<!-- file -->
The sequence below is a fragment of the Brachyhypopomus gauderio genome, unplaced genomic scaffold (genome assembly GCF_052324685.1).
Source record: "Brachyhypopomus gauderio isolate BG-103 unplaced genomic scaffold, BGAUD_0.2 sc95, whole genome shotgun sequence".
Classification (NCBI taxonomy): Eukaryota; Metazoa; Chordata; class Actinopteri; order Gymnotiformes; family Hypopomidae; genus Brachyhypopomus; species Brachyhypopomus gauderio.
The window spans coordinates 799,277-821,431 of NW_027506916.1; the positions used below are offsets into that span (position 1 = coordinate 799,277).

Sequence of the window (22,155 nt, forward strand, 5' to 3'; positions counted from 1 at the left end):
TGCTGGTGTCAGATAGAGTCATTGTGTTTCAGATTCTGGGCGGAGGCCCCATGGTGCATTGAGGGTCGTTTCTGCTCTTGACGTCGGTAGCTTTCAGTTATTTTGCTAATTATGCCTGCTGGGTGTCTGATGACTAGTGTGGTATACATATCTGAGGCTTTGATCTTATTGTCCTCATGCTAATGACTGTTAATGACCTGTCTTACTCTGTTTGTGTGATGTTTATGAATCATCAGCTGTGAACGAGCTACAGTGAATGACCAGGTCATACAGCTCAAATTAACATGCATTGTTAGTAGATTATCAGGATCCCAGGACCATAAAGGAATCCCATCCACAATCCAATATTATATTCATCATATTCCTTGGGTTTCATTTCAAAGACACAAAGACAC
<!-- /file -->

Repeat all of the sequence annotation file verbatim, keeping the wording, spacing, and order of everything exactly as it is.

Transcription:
The sequence below is a fragment of the Brachyhypopomus gauderio genome, unplaced genomic scaffold (genome assembly GCF_052324685.1).
Source record: "Brachyhypopomus gauderio isolate BG-103 unplaced genomic scaffold, BGAUD_0.2 sc95, whole genome shotgun sequence".
Classification (NCBI taxonomy): Eukaryota; Metazoa; Chordata; class Actinopteri; order Gymnotiformes; family Hypopomidae; genus Brachyhypopomus; species Brachyhypopomus gauderio.
The window spans coordinates 799,277-821,431 of NW_027506916.1; the positions used below are offsets into that span (position 1 = coordinate 799,277).

Sequence of the window (22,155 nt, forward strand, 5' to 3'; positions counted from 1 at the left end):
TGCTGGTGTCAGATAGAGTCATTGTGTTTCAGATTCTGGGCGGAGGCCCCATGGTGCATTGAGGGTCGTTTCTGCTCTTGACGTCGGTAGCTTTCAGTTATTTTGCTAATTATGCCTGCTGGGTGTCTGATGACTAGTGTGGTATACATATCTGAGGCTTTGATCTTATTGTCCTCATGCTAATGACTGTTAATGACCTGTCTTACTCTGTTTGTGTGATGTTTATGAATCATCAGCTGTGAACGAGCTACAGTGAATGACCAGGTCATACAGCTCAAATTAACATGCATTGTTAGTAGATTATCAGGATCCCAGGACCATAAAGGAATCCCATCCACAATCCAATATTATATTCATCATATTCCTTGGGTTTCATTTCAAAGACACAAAGACAC